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In a dramatic discovery at the end of the Cold War, Ludwig von Mises's papers from his life and work in Vienna, Austria, were found in a formerly secret Soviet archive in Moscow. The papers are Mises's personal and professional archives from 1900 to the mid-1930s, a time of explosive intellectual and political development, when he battled national and international socialism on all fronts, and laid the groundwork for his great defense of the free economy and society.

What's more, the very same Moscow archive contains the papers of Mises's associates, both friends and opponents from politics and academic life. All these papers are essential in helping to piece together the story of Mises's years as one of Europe's intellectual giants.

In 1938, when the Nazis made their move into Austria, Mises had already been teaching in Geneva at the Institute for International Studies for four years. The German police entered Mises's Vienna apartment (where he had stopped for a short visit only weeks earlier), examined his papers, packed them into 38 boxes, and took them away.

Margit Sereny (and her daughter, Gitta, now a famed author) fled to join Mises in Zurich. They were married there and lived in Switzerland for two years before emigrating to the United States in 1940. After his arrival, Mises wrote his affecting book Notes and Recollections to provide a brief chronicle of his life to that point. He died in 1973, assuming his precious papers were gone forever.

In fact, they ended up in Soviet hands after the war, along with other important papers from Austria, Germany, France, and other countries, all of which were shipped to a secret archive in Moscow for the duration of the Cold War. How they were discovered, indexed, and revealed to the world makes for fascinating history.

Even during Mikhail Gorbachev's "glasnost" and "perestroika," the Soviet archives remained among the best-kept Soviet secrets. But by 1989, when the Soviet State began to unravel with the loss of Eastern Europe, the Soviet archival holdings began to be made available, partly because of a desperate scramble for hard currency.

Scholars, who had heard about the possible contents in 1989, began to gain access to this Moscow archive in the early 1990s. The first published notice of the contents of the archive, including a mention of Ludwig von Mises's personal papers, came with the work of Gtz Aly and Susanne Hein, two German researchers associated with a German labor union foundation. Their 1993 book is entitled Das zentrale Staatsarchiv in Moskau (Dusseldorf, Germany: Hans-Bluckler-Stiftung), and it reveals that the Austrian collection (or "fund") in this archive consists of a massive assembly of 34,000 crates more than five football fields long. The Mises papers were contained in 196 large files.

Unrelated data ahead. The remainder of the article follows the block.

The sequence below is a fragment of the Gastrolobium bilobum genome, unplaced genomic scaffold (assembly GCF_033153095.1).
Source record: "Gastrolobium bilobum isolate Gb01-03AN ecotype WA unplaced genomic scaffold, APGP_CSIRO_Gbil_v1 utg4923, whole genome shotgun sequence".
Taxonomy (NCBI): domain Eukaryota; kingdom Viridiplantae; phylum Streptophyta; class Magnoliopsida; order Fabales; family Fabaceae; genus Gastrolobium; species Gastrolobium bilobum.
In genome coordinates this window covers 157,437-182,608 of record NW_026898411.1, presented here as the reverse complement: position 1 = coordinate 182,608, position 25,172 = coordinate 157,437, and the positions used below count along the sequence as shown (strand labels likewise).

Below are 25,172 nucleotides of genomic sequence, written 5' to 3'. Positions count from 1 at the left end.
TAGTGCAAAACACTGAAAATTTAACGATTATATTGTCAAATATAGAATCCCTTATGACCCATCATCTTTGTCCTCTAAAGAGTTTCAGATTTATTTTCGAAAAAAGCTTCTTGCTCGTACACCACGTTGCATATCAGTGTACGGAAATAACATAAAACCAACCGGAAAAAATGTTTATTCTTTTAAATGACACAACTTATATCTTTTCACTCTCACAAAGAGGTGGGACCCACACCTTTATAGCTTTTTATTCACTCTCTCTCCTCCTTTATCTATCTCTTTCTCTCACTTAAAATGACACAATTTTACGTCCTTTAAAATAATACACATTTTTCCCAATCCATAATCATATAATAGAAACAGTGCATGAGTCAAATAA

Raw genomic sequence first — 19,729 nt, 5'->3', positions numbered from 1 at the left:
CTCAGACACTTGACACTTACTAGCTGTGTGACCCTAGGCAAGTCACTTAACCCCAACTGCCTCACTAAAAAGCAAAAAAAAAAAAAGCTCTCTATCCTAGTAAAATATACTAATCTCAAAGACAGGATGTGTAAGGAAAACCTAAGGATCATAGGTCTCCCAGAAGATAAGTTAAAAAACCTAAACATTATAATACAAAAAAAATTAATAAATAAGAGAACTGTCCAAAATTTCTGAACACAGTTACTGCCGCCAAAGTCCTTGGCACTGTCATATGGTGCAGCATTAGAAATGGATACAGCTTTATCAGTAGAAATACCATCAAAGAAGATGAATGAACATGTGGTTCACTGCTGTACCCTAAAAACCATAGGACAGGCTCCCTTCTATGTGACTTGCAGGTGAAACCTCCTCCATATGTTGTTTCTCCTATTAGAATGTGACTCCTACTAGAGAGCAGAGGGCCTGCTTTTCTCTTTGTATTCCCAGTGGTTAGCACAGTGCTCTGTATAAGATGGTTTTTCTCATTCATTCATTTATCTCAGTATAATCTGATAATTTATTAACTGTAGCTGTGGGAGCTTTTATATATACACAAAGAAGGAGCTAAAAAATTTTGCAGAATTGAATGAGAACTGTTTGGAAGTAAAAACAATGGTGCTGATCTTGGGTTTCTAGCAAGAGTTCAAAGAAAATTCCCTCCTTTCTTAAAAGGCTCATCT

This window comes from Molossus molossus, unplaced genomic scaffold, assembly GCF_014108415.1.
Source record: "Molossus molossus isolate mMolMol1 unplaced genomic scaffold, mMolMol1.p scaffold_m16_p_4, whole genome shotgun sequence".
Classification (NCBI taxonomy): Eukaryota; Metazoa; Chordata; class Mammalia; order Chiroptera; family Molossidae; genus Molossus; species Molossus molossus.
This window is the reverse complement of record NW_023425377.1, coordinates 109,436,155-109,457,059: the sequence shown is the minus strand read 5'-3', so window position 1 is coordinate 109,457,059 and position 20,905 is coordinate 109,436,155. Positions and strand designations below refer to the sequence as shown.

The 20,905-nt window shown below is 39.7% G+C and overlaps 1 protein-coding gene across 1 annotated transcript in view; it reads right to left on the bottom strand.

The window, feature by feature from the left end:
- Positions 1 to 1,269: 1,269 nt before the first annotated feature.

The Austrian academic community took particular notice of this revelation because an entire generation of its intellectuals had their papers stored there. When the archive became public, researchers traveled to Moscow?s Center for the Preservation of Historical Documentary Collections on 3 Vyborgskaja Street to have a look. Economist Stefan Karner of the University of Graz, and historian Gerhard Jagschitz of the University of Vienna, spent two years producing Beuteakten aus sterreich: Der sterreichbestand im russischen "Sonderarchiv" Moskau (Graz-Wein: Selbstvelag des Ludwig Boltzmann-Instituts fur Kriegsfolgen-Forschung, Graz-Wien, 1996). Their book, translated as Confiscated Austrian Documents: The Austrian Fund in the Russian Special Archive, highlights the Mises papers and summarizes their content.

The Mises papers were first brought to American attention by Richard Ebeling, who teaches at Hillsdale College, Michigan. In the summer of 1996, Ebeling traveled to Moscow to see the lost papers and sent a report later that year.d

Mises Institute senior scholar Hans-Hermann Hoppe knew Stefan Karner by reputation and contacted the Ludwig Boltzmann Institute while doing research in Austria. The news of the Moscow collection reached the widest possible audience on January 30, 1997, when the Wall Street Journal headline read: "The Mises Archive: A Treasure Uncovered," an article by Hoppe.

Economist and Mises Institute senior fellow Jorg Guido Hulsmann traveled to Moscow in the summer of 1998 to go through the Austrian archives as part of his research for a biography of Ludwig von Mises. He brought back photocopies of all relevant items in Mises's stolen papers. Just as crucially, Hulsmann produced the first scholarly index to what precisely is in the archive.

Given Mises's growing stature, it is essential that we understand everything we can about the man, his ideas and their formation, and his proper place in the history of our century. We already have his American papers at Grove City College (Pennsylvania) and his American library at Hillsdale. His European papers, whose discovery was made possible only by the crumbling of the Soviet state that he had foreseen, are now publicly available at the Mises Institute in Auburn. As Hoppe wrote in the Wall Street Journal, "it is another gift the collapse of socialism has given to lovers of freedom the world over."

Go to the Index of the Lost Papers, compiled by Jorg Guido Hulsmann.